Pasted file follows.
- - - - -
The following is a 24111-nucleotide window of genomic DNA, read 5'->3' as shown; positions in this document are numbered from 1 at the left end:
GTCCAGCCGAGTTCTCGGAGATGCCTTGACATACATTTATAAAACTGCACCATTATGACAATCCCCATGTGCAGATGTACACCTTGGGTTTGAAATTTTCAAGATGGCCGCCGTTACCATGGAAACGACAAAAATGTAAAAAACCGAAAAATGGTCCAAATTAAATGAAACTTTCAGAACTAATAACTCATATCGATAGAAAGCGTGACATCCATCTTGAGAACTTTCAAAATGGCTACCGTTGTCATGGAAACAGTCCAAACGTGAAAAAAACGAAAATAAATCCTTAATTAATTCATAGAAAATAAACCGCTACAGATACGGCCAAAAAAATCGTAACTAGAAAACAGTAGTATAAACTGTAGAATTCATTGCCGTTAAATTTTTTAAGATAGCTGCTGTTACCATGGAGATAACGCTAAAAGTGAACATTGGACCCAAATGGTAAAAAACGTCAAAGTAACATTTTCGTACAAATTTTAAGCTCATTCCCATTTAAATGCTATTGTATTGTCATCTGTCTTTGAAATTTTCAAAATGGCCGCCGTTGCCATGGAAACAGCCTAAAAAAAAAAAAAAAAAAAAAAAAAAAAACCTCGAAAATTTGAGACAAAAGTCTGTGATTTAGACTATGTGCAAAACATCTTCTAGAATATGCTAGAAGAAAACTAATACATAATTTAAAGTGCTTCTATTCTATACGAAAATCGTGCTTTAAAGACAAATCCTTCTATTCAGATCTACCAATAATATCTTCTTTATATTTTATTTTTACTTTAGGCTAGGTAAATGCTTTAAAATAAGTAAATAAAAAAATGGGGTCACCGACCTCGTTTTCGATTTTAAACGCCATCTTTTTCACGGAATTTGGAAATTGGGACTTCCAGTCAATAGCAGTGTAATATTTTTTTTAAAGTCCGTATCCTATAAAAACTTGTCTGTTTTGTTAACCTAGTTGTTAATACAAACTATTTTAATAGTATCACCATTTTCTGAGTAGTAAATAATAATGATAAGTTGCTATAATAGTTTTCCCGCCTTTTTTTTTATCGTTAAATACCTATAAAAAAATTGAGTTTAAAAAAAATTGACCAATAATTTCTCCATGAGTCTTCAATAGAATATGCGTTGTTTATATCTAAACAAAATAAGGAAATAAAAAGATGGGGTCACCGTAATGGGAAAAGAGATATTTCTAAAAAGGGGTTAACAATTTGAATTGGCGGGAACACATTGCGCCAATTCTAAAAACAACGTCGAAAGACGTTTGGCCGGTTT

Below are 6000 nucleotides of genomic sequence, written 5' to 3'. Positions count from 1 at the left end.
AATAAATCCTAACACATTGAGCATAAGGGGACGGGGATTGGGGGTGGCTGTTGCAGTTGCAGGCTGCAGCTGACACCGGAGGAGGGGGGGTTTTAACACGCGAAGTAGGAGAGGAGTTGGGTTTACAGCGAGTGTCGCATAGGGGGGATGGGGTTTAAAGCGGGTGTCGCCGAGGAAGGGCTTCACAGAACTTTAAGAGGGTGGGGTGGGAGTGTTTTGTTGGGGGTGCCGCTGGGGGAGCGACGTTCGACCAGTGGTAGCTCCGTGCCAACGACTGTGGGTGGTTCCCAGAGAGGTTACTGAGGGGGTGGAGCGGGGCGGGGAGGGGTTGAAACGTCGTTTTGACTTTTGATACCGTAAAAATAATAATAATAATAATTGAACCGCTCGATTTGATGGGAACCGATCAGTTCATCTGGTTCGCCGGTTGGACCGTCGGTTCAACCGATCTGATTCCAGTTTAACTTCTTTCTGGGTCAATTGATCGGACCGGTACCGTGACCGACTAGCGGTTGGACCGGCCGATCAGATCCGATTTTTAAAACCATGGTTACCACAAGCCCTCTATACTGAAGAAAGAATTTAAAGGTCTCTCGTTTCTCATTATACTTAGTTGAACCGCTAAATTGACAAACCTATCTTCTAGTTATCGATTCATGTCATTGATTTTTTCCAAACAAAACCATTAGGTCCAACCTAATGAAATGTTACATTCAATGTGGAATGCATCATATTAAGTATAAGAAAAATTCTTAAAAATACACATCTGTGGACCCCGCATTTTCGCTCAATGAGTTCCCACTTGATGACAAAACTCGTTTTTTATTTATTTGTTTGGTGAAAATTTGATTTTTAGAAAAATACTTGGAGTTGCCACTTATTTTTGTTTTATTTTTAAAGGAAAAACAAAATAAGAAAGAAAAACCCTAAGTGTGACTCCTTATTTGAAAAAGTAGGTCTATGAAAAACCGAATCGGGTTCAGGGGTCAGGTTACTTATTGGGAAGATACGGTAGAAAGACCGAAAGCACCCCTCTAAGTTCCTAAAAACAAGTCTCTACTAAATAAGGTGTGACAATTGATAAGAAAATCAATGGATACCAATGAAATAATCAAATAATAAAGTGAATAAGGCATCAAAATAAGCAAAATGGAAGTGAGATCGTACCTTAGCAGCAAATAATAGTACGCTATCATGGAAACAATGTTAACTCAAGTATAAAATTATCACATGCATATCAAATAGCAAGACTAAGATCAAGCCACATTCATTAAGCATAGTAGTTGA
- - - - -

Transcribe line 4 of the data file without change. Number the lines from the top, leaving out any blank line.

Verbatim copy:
AATAAATCCTAACACATTGAGCATAAGGGGACGGGGATTGGGGGTGGCTGTTGCAGTTGCAGGCTGCAGCTGACACCGGAGGAGGGGGGGTTTTAACACGCGAAGTAGGAGAGGAGTTGGGTTTACAGCGAGTGTCGCATAGGGGGGATGGGGTTTAAAGCGGGTGTCGCCGAGGAAGGGCTTCACAGAACTTTAAGAGGGTGGGGTGGGAGTGTTTTGTTGGGGGTGCCGCTGGGGGAGCGACGTTCGACCAGTGGTAGCTCCGTGCCAACGACTGTGGGTGGTTCCCAGAGAGGTTACTGAGGGGGTGGAGCGGGGCGGGGAGGGGTTGAAACGTCGTTTTGACTTTTGATACCGTAAAAATAATAATAATAATAATTGAACCGCTCGATTTGATGGGAACCGATCAGTTCATCTGGTTCGCCGGTTGGACCGTCGGTTCAACCGATCTGATTCCAGTTTAACTTCTTTCTGGGTCAATTGATCGGACCGGTACCGTGACCGACTAGCGGTTGGACCGGCCGATCAGATCCGATTTTTAAAACCATGGTTACCACAAGCCCTCTATACTGAAGAAAGAATTTAAAGGTCTCTCGTTTCTCATTATACTTAGTTGAACCGCTAAATTGACAAACCTATCTTCTAGTTATCGATTCATGTCATTGATTTTTTCCAAACAAAACCATTAGGTCCAACCTAATGAAATGTTACATTCAATGTGGAATGCATCATATTAAGTATAAGAAAAATTCTTAAAAATACACATCTGTGGACCCCGCATTTTCGCTCAATGAGTTCCCACTTGATGACAAAACTCGTTTTTTATTTATTTGTTTGGTGAAAATTTGATTTTTAGAAAAATACTTGGAGTTGCCACTTATTTTTGTTTTATTTTTAAAGGAAAAACAAAATAAGAAAGAAAAACCCTAAGTGTGACTCCTTATTTGAAAAAGTAGGTCTATGAAAAACCGAATCGGGTTCAGGGGTCAGGTTACTTATTGGGAAGATACGGTAGAAAGACCGAAAGCACCCCTCTAAGTTCCTAAAAACAAGTCTCTACTAAATAAGGTGTGACAATTGATAAGAAAATCAATGGATACCAATGAAATAATCAAATAATAAAGTGAATAAGGCATCAAAATAAGCAAAATGGAAGTGAGATCGTACCTTAGCAGCAAATAATAGTACGCTATCATGGAAACAATGTTAACTCAAGTATAAAATTATCACATGCATATCAAATAGCAAGACTAAGATCAAGCCACATTCATTAAGCATAGTAGTTGA